This research takes a in-depth look at the relationship people have with cars and their willingness to move away from a relationship of personal ownership. The research involved respondents across a range of car ownership situations including:
- Car owners who do not use other transport
- Car owners who sometimes use other transport but who still rely heavily on their cars
- Car owners who recently started using other transport
- People who have moved away from car ownership.
The research consisted of ten depth interviews with respondents purposively chosen to fit a range of car ownership and usage scenarios. Interviews were conducted across May and June 2019, in South Australia where there is high ownership and usage of private vehicles.
Car ownership seems to be a habitual behaviour and an assumed activity. It typically follows on from the experience people have grown up with, and becomes an expected behavior. Disruptions to this ownership path are rare and not triggered from an evaluation of the ownership but rather external event which bring it into the consideration set (leasing a car for work, or moving to the CBD) or forces it (moving to a home with no parking).
This research looked at a scenario where inner-city living meant a car was not needed and when the business leasing model was taken into the private context. In both instances, the behaviour happened and then positive attitudes to not owning a car formed after the event. This follows the pattern of what we know about how attitudes typically describe past behavior better than predict future and therefore are seen to follow behavior change.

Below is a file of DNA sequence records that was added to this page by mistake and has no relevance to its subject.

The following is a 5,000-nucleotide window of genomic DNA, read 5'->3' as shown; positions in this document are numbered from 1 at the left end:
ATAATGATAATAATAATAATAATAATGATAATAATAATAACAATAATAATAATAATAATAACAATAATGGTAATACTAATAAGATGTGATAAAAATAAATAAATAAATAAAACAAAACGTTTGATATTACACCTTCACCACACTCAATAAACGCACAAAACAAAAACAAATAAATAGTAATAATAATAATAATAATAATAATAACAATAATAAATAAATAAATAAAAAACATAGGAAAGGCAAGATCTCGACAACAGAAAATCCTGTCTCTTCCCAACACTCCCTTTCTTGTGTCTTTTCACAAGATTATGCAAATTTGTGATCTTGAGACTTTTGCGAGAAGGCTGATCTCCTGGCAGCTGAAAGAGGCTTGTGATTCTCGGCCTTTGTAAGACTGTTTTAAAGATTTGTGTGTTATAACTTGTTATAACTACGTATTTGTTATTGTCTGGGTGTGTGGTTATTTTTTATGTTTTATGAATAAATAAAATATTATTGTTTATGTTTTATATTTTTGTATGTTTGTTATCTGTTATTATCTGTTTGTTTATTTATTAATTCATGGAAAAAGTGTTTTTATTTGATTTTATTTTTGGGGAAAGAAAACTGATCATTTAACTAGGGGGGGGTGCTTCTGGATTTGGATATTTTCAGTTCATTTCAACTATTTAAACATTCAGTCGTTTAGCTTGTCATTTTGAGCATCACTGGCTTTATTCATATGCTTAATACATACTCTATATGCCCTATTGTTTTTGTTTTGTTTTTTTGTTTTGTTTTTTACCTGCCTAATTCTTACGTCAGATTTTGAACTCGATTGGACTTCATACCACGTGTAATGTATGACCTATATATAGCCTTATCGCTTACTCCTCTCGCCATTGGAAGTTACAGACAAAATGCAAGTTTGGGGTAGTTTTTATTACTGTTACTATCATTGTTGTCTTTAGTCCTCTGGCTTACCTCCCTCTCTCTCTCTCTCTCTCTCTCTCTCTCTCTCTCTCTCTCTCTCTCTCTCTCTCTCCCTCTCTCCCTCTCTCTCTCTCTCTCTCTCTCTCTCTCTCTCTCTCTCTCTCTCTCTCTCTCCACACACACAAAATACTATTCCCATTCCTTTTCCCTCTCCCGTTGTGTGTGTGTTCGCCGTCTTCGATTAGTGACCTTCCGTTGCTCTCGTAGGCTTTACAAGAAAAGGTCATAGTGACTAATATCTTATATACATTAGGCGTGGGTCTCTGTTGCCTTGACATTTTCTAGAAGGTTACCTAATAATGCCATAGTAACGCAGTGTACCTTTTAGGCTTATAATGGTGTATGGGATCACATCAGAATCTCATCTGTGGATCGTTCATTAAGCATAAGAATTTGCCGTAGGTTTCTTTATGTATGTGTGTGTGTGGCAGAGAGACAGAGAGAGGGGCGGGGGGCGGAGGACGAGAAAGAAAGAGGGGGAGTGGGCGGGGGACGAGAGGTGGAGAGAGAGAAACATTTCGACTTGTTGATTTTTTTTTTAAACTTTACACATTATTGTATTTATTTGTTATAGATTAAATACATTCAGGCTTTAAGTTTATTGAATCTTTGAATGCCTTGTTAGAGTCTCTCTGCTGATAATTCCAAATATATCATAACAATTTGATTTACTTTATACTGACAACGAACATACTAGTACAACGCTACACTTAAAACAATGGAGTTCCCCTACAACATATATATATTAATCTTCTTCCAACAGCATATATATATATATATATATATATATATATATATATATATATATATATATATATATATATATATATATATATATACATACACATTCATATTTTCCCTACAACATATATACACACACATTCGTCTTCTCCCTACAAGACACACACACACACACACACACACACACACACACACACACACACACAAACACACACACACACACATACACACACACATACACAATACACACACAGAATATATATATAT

Given that re-evaluation of car ownership is rare and that economic arguments for non-ownership tend to fall on deaf ears, the marketing implications are:
- Don’t make economic or rational appeals in communications the main message in communications or focus of program activity when seeking to reduce car ownership
- Help people to form easy and new repertoires of transport options when the owned car is removed from the choice set
- Don’t assume sustainability is the key driver for a move away from car ownership. There may be other motives (economic being a strong one) or no real motive, but rather just a forced life event.
- Lack of awareness is the biggest challenge facing a brand that is introducing alternatives to private vehicle ownership models. Therefore, the focus should be on creating mental and physical availability above all else.